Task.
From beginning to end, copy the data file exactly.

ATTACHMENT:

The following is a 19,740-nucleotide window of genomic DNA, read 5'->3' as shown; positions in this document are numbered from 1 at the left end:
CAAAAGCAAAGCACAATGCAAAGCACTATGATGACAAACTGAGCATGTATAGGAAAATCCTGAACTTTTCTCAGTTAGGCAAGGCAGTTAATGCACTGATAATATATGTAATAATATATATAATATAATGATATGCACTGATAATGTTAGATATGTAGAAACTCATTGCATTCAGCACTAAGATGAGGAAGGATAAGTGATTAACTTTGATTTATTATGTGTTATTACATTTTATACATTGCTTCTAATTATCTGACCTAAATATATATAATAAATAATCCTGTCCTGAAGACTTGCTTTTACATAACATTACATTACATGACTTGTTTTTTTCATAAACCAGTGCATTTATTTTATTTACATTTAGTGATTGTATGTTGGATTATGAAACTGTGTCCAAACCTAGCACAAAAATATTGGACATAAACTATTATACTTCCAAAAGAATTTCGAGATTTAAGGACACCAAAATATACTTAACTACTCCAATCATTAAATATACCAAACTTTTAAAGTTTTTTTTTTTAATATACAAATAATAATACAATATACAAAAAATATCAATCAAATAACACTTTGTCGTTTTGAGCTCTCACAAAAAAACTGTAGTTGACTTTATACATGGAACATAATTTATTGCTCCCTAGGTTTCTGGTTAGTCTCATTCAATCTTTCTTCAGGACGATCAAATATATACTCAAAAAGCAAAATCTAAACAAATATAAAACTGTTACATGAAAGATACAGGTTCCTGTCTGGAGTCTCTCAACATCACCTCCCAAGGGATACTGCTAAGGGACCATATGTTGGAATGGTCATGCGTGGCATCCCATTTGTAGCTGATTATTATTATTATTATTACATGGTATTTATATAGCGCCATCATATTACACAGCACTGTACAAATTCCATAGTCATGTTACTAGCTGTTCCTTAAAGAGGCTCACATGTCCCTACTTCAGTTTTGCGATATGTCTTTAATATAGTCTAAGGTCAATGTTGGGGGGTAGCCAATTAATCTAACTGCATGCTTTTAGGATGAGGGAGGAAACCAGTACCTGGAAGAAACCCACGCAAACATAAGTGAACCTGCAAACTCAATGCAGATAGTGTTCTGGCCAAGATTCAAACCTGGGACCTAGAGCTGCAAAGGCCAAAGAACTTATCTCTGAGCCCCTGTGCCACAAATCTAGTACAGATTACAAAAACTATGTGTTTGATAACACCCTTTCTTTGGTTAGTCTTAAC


The following is a 19,740-nucleotide window of genomic DNA, read 5'->3' as shown; positions in this document are numbered from 1 at the left end:
CAAAAGCAAAGCACAATGCAAAGCACTATGATGACAAACTGAGCATGTATAGGAAAATCCTGAACTTTTCTCAGTTAGGCAAGGCAGTTAATGCACTGATAATATATGTAATAATATATATAATATAATGATATGCACTGATAATGTTAGATATGTAGAAACTCATTGCATTCAGCACTAAGATGAGGAAGGATAAGTGATTAACTTTGATTTATTATGTGTTATTACATTTTATACATTGCTTCTAATTATCTGACCTAAATATATATAATAAATAATCCTGTCCTGAAGACTTGCTTTTACATAACATTACATTACATGACTTGTTTTTTTCATAAACCAGTGCATTTATTTTATTTACATTTAGTGATTGTATGTTGGATTATGAAACTGTGTCCAAACCTAGCACAAAAATATTGGACATAAACTATTATACTTCCAAAAGAATTTCGAGATTTAAGGACACCAAAATATACTTAACTACTCCAATCATTAAATATACCAAACTTTTAAAGTTTTTTTTTTTAATATACAAATAATAATACAATATACAAAAAATATCAATCAAATAACACTTTGTCGTTTTGAGCTCTCACAAAAAAACTGTAGTTGACTTTATACATGGAACATAATTTATTGCTCCCTAGGTTTCTGGTTAGTCTCATTCAATCTTTCTTCAGGACGATCAAATATATACTCAAAAAGCAAAATCTAAACAAATATAAAACTGTTACATGAAAGATACAGGTTCCTGTCTGGAGTCTCTCAACATCACCTCCCAAGGGATACTGCTAAGGGACCATATGTTGGAATGGTCATGCGTGGCATCCCATTTGTAGCTGATTATTATTATTATTATTACATGGTATTTATATAGCGCCATCATATTACACAGCACTGTACAAATTCCATAGTCATGTTACTAGCTGTTCCTTAAAGAGGCTCACATGTCCCTACTTCAGTTTTGCGATATGTCTTTAATATAGTCTAAGGTCAATGTTGGGGGGTAGCCAATTAATCTAACTGCATGCTTTTAGGATGAGGGAGGAAACCAGTACCTGGAAGAAACCCACGCAAACATAAGTGAACCTGCAAACTCAATGCAGATAGTGTTCTGGCCAAGATTCAAACCTGGGACCTAGAGCTGCAAAGGCCAAAGAACTTATCTCTGAGCCCCTGTGCCACAAATCTAGTACAGATTACAAAAACTATGTGTTTGATAACACCCTTTCTTTGGTTAGTCTTAAC